Drake’s Sideline Behavior Called Into Question By Milwaukee Bucks Coach, Rapper Responds
Rapper Drake goes hard for his hometown, including his beloved Toronto Raptors whom are in a heated NBA playoff Eastern Conference Finals match-up against the young and talented Milwaukee Bucks. As one of the Raptors team ambassador, Drake, 32, may have rubbed the Bucks head coach, Mike Budenholzer, along with several NBA fans, the wrong way following a moment were the rapper was seen at one point rubbing Toronto coach Nick Nurse’s shoulders. During the game, the Grammy winner paced the sidelines, celebrating and laughing at Bucks’ star center, Giannis Antetokounmpo when he missed a free throw. Bucks‘ coach Budenholzer suggested Drake was receiving special treatment while pointing out there should be boundaries for fan on the sidelines. He says,
— NBA on TNT (@NBAonTNT) May 22, 2019
“I will say, again, I see it in some timeouts, but I don’t know of any person that’s attending the game that isn’t a participant in the game a coach — I’m sorry, a player or a coach, that has access to the court. I don’t know how much he’s on the court. It sounds like you guys are saying it’s more than I realize. There’s certainly no place for fans and, you know, whatever it is exactly that Drake is for the Toronto Raptors. You know, to be on the court, there’s boundaries and lines for a reason, and like I said, the league is usually pretty good at being on top of stuff like that.”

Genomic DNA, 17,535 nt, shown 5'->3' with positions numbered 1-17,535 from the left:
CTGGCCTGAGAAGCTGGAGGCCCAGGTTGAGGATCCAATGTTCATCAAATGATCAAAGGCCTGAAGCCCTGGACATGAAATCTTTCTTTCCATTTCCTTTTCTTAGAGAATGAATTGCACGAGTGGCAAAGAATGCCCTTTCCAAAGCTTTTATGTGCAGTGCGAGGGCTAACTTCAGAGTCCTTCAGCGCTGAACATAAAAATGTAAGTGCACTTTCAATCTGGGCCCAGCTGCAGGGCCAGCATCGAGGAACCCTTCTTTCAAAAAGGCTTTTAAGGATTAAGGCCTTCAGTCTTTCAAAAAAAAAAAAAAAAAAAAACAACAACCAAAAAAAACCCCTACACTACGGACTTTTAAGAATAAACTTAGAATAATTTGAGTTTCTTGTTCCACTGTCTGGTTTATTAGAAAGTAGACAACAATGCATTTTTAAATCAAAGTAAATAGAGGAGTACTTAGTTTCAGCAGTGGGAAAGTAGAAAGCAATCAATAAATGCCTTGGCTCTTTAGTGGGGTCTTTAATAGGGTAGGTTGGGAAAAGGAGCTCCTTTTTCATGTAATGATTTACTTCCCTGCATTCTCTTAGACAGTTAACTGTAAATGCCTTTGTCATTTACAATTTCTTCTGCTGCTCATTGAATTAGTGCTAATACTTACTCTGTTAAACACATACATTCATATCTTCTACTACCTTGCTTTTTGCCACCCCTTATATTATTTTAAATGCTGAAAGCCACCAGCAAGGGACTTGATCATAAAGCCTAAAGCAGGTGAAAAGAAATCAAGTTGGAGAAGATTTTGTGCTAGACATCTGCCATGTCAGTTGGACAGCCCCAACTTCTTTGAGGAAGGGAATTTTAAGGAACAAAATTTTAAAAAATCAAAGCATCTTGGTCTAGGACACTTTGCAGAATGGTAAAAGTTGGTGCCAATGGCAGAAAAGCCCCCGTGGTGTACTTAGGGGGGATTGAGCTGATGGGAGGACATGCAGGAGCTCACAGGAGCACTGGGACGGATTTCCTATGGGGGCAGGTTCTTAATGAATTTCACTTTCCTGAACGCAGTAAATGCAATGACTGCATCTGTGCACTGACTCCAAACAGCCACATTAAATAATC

“Imagine a gig & an athlete on VIP seats, right next to the band, stands up on the stage just to show off during the entire game, knowing cameras are on him, occasionally even massaging the singer. Security and him both allow it. Never seen anything as disrespectful as this before,” he wrote in a since-deleted tweet.
Drake appeared to respond to the criticism he was receiving. He shared of a photo of himself getting hyped up on the sideline pressing the like button on a comment which is in reference to Bucks coach’s comments. The comment says,
“Sports media needs to accept the simple rule the Miami Hurricanes signed into law back on the 80s: if you don’t want the opposing team to celebrate and dance, prevent them from scoring, winning or achieving their objective. Get over it and keep moving.”